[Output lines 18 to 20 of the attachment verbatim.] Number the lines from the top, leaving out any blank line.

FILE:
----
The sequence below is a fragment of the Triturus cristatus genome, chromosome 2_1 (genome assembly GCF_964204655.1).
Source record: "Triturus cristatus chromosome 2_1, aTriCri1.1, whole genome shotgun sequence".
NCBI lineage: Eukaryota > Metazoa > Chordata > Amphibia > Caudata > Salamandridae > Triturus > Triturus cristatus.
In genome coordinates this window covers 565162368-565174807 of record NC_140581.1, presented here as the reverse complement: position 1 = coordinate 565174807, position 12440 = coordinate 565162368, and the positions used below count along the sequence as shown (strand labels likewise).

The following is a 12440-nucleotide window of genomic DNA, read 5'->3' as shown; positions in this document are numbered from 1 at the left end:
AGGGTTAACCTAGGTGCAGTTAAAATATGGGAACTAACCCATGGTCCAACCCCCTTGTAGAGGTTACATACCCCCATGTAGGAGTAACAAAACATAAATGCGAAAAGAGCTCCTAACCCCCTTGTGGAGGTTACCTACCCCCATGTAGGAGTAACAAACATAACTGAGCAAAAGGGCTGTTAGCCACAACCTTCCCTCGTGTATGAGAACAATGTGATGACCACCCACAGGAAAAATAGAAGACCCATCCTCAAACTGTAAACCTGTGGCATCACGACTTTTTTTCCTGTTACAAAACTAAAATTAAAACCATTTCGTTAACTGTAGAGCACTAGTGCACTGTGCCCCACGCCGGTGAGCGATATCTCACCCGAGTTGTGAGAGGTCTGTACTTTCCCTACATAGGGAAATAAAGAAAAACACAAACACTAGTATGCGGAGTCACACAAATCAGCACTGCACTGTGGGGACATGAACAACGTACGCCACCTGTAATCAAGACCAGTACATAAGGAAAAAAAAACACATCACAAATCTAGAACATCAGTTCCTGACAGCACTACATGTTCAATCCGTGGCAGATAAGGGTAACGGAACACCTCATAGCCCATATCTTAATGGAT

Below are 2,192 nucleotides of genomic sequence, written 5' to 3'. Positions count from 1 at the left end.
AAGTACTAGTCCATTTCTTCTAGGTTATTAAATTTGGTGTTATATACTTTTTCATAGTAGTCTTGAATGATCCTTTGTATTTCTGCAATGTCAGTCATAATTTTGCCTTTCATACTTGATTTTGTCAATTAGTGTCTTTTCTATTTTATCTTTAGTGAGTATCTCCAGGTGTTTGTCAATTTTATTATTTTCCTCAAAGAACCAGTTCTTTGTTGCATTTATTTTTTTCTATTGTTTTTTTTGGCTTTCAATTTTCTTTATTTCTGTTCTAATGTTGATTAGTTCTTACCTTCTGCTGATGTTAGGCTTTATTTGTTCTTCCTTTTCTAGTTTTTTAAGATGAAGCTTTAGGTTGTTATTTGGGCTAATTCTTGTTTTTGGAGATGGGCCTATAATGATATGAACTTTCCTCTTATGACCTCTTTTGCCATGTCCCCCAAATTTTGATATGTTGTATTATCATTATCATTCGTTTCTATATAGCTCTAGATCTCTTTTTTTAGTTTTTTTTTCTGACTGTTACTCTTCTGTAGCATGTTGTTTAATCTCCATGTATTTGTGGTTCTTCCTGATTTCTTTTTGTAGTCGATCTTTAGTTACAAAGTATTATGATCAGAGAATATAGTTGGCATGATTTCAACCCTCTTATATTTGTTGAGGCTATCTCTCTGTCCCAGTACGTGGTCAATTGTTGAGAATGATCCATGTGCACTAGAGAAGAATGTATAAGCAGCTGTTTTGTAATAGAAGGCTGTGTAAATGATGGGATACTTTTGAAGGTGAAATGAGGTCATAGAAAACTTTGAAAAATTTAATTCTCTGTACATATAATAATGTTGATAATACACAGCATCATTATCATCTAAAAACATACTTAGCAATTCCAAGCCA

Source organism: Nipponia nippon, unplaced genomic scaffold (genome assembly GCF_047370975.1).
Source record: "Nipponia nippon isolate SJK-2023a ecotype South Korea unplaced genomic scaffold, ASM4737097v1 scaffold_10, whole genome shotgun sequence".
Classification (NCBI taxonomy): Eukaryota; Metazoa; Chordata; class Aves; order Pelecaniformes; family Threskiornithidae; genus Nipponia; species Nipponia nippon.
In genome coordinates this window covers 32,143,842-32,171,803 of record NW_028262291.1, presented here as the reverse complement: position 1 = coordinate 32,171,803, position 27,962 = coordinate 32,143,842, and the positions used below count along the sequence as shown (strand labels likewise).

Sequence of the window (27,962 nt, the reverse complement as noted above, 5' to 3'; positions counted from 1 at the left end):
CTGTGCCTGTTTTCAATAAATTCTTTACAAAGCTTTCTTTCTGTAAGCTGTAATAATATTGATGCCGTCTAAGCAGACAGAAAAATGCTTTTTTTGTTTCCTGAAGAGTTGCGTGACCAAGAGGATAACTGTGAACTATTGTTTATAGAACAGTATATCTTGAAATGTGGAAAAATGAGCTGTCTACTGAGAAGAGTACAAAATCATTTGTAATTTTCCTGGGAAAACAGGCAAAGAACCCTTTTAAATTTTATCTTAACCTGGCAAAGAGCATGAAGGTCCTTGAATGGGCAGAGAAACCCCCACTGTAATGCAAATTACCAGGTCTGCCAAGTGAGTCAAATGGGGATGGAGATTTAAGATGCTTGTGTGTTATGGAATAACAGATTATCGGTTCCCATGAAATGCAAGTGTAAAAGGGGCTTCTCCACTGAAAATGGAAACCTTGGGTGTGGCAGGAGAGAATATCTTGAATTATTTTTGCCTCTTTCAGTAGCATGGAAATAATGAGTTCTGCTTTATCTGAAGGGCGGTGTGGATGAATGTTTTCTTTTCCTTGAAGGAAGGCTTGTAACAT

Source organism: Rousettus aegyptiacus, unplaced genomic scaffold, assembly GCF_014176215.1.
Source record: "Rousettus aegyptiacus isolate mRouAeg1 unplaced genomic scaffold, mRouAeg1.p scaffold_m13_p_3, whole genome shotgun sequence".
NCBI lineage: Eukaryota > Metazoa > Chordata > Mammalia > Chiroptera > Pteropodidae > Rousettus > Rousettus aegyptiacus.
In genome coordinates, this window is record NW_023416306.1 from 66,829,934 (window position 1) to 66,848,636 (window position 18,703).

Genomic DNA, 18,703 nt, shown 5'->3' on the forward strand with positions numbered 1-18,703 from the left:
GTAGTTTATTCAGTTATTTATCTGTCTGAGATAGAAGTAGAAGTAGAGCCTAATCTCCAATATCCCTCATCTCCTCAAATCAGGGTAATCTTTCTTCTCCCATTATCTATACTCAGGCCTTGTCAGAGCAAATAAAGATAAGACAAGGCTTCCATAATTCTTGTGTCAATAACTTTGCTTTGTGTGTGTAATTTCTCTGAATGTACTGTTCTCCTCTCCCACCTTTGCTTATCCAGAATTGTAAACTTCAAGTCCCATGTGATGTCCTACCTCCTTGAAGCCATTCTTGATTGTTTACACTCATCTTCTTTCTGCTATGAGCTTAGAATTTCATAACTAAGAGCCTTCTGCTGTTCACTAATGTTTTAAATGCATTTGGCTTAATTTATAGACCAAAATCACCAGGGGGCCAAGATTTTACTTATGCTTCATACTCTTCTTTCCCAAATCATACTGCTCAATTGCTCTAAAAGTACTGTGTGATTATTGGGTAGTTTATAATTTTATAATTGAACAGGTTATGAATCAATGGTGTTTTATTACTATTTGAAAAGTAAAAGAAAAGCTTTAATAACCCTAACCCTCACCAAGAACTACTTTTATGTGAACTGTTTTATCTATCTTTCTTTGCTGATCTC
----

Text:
In genome coordinates, this window is record NW_023416306.1 from 66,829,934 (window position 1) to 66,848,636 (window position 18,703).

Genomic DNA, 18,703 nt, shown 5'->3' on the forward strand with positions numbered 1-18,703 from the left:
GTAGTTTATTCAGTTATTTATCTGTCTGAGATAGAAGTAGAAGTAGAGCCTAATCTCCAATATCCCTCATCTCCTCAAATCAGGGTAATCTTTCTTCTCCCATTATCTATACTCAGGCCTTGTCAGAGCAAATAAAGATAAGACAAGGCTTCCATAATTCTTGTGTCAATAACTTTGCTTTGTGTGTGTAATTTCTCTGAATGTACTGTTCTCCTCTCCCACCTTTGCTTATCCAGAATTGTAAACTTCAAGTCCCATGTGATGTCCTACCTCCTTGAAGCCATTCTTGATTGTTTACACTCATCTTCTTTCTGCTATGAGCTTAGAATTTCATAACTAAGAGCCTTCTGCTGTTCACTAATGTTTTAAATGCATTTGGCTTAATTTATAGACCAAAATCACCAGGGGGCCAAGATTTTACTTATGCTTCATACTCTTCTTTCCCAAATCATACTGCTCAATTGCTCTAAAAGTACTGTGTGATTATTGGGTAGTTTATAATTTTATAATTGAACAGGTTATGAATCAATGGTGTTTTATTACTATTTGAAAAGTAAAAGAAAAGCTTTAATAACCCTAACCCTCACCAAGAACTACTTTTATGTGAACTGTTTTATCTATCTTTCTTTGCTGATCTC